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South Bend Mayor James Mueller Talks Infrastructure In Annual State Of The City Address

Jakob Lazzaro / WVPE



In his July 29 annual state of the city address, South Bend Mayor James Mueller made infrastructure investments a priority and announced plans for a revamped community center on the city’s west side.

Mueller said that over the past decade, South Bend has made major investments in vibrant public spaces and neighborhoods with the Potawatomi Zoo, the East Race, Century Center, the Morris Theater, Four Winds Field and major overhauls of the Charles Black Center, Pinhook Park, Pulaski Park and Howard Park through the My SB Park and Trails program.


And as part of that effort, he said the city is planning a major revamp of the Martin Luther King, Jr. Community Center.


“The time is right to transform the King Center to a dream center at Dr. Martin Luther King Jr. Park,” Mueller said. “We can build a world class, intergenerational community center, inspiring hope for us all.”


The plan is still in the very early stages, but Mueller said the redeveloped center may include small business incubation, educational opportunities, health resources, recreational activities and creative programming.


Mueller also said the millions in federal COVID-19 relief dollars South Bend is getting through the American Rescue Plan are a “once in a generation chance” to transform the city.


With all that cash, the city is planning investments in infrastructure, affordable housing and early childhood education — over the next three years, South Bend plans to add more than 300 new pre-k spots through a partnership with the United Way of St. Joseph County.


As for infrastructure, Mueller’s big priorities include the city’s rebuilding our streets plan — a $25 million, three-year initiative — and investments in water and wastewater treatment as part of compliance with a federal consent decree to reduce sewage discharge into the St. Joseph River during heavy rains.


South Bend has proposed a utility rate hike to pay for those improvements, but it currently doesn’t have the votes to pass the common council.


“I believe that the rate and capital improvement plan our team filed with council is the best path forward for our city,” Mueller said.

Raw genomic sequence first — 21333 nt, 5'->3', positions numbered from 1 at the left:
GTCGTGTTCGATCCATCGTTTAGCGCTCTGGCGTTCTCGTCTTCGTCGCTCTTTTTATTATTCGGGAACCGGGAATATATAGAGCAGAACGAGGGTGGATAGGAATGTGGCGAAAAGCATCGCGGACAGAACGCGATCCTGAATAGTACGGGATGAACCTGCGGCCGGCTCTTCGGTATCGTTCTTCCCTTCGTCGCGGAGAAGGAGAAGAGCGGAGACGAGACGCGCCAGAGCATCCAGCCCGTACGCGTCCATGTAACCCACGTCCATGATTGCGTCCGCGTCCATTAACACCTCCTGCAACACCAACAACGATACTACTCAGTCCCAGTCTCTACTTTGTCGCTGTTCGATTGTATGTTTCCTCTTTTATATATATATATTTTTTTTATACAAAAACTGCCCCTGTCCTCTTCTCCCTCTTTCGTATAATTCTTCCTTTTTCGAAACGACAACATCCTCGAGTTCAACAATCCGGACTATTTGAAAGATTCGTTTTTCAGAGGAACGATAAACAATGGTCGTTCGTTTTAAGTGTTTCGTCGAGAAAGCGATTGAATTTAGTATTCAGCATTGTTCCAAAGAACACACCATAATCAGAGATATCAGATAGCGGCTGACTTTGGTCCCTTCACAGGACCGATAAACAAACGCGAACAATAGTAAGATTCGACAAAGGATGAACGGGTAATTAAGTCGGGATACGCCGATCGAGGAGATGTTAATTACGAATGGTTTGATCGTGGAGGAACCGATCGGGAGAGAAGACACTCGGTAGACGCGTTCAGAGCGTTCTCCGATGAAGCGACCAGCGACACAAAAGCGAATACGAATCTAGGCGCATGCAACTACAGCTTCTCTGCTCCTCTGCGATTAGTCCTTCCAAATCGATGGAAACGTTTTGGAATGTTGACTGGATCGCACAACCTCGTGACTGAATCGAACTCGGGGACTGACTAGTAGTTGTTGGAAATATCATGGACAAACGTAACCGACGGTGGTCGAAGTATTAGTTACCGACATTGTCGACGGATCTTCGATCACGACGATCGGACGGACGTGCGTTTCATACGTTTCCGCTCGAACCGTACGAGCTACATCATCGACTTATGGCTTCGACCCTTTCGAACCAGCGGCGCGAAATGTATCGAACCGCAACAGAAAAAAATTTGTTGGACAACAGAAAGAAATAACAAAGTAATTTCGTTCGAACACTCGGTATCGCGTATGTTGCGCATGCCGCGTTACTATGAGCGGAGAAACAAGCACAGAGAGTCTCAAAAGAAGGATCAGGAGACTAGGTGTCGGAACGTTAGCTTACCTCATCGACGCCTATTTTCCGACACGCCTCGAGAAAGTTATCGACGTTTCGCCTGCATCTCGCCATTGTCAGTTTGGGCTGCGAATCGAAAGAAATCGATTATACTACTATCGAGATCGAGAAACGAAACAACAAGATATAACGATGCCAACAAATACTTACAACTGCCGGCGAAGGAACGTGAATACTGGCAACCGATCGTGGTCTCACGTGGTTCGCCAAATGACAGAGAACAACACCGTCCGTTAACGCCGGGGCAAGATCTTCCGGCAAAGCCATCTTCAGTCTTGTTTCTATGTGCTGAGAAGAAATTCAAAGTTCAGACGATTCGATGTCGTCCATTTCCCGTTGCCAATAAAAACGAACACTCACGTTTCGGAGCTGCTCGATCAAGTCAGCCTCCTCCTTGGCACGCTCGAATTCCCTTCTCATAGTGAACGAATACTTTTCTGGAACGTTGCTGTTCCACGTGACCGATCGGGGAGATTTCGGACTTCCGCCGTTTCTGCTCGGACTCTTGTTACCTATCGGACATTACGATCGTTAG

But he added that he’s willing to compromise.


“This is too important for any of us to allow the perfect to be the enemy of the good,” Mueller said. “Now to my council colleagues, let’s find the right compromise and get this done.”


Mueller said the city is also making investments in solar power as part of efforts to combat climate change. Over the next two years, the city wants to install 3,000 solar panels — providing 1 megawatt of power — on city rooftops.

That implementation will be partnered with new solar incentive programs and the city’s existing home repair program.


Mueller also spoke about the city’s battle against gun violence. He touted the South Bend Alive grant program, which was set up by the new Office of Community Initiatives and partners with local organizations to engage youth.


He said the city’s strategic focus unit, which focuses on identifying people most responsible for gun violence, made 158 arrests in 2020. The city is also conducting an audit with the National Network for Safe Communities to see how it can improve it’s gun violence prevention strategies.


On police reform, Mueller promoted the South Bend Police Department's updated use of force policy, and said the department will recruit more officers and implement new de-escalation training this year.


He said the SBPD responded to 96,000 calls in 2020 and only received 36 complaints. And despite the “bumpy start”of the new Community Police Review Board, Muelller said he and the Common Council are “committed to getting it back on track.”


As for the pandemic, Mueller said he’s proud of the city’s COVID-19 response and praised city workers for stepping up to provide related services.


But with cases rising throughout the state due to the spread of the more contagious Delta variant, he urged people to get vaccinated.


Almost 50 percent of St. Joseph County residents are fully vaccinated, but rates vary widely by zip code.


“We must do everything we can to get more vaccines in arms,” Mueller said. “We cannot rest or become complacent until the threat is gone.”


Despite the pandemic, Mueller said South Bend received nearly $117 million in new private investment, supporting over 500 jobs, from January 2020 through the first half of 2021.


That includes new breweries, restaurants, a downtown office building and the soon-to-open Trader Joe’s.


“After years of petitions, we finally reeled them in,” Mueller said. “During a pandemic nonetheless.”


Contact Jakob at or follow him on Twitter at @JakobLazzaro.


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Jakob Lazzaro came to Indiana from Chicago, where he graduated from Northwestern University in 2020 with a degree in Journalism and a double major in History. Before joining WVPE, he wrote NPR's Source of the Week e-mail newsletter, and previously worked for CalMatters, Pittsburgh's 90.5 WESA and North by Northwestern.